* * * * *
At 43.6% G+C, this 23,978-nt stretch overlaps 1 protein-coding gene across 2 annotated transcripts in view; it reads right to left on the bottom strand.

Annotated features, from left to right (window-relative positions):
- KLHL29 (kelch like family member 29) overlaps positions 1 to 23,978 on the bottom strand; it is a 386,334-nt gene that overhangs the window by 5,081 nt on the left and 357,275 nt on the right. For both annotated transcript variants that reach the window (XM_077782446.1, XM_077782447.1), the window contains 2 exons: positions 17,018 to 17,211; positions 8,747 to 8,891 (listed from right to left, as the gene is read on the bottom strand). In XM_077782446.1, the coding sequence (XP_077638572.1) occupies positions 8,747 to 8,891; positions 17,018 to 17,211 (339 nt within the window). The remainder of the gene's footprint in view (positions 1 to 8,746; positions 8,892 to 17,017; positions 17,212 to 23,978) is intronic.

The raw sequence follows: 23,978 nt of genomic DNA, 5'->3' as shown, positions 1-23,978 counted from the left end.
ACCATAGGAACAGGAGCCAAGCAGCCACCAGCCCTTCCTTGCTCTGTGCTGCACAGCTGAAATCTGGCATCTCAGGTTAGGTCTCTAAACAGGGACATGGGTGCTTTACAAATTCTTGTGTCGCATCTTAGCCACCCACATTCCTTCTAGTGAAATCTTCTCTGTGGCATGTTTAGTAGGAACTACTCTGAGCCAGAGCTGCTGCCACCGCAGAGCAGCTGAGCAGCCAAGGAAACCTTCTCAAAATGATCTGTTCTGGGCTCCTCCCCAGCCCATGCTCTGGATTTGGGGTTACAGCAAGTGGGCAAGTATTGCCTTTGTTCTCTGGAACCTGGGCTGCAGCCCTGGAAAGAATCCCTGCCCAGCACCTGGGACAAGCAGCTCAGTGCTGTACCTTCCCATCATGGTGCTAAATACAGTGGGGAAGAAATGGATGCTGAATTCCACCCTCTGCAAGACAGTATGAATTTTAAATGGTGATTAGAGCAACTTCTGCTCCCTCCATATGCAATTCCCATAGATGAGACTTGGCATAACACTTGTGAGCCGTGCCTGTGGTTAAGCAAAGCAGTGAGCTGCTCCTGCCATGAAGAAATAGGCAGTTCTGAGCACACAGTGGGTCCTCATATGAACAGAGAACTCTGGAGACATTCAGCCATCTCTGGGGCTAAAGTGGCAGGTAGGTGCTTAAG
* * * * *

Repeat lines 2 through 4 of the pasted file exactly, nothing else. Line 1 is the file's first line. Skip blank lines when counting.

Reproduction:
Annotated features, from left to right (window-relative positions):
- KLHL29 (kelch like family member 29) overlaps positions 1 to 23,978 on the bottom strand; it is a 386,334-nt gene that overhangs the window by 5,081 nt on the left and 357,275 nt on the right. For both annotated transcript variants that reach the window (XM_077782446.1, XM_077782447.1), the window contains 2 exons: positions 17,018 to 17,211; positions 8,747 to 8,891 (listed from right to left, as the gene is read on the bottom strand). In XM_077782446.1, the coding sequence (XP_077638572.1) occupies positions 8,747 to 8,891; positions 17,018 to 17,211 (339 nt within the window). The remainder of the gene's footprint in view (positions 1 to 8,746; positions 8,892 to 17,017; positions 17,212 to 23,978) is intronic.

The raw sequence follows: 23,978 nt of genomic DNA, 5'->3' as shown, positions 1-23,978 counted from the left end.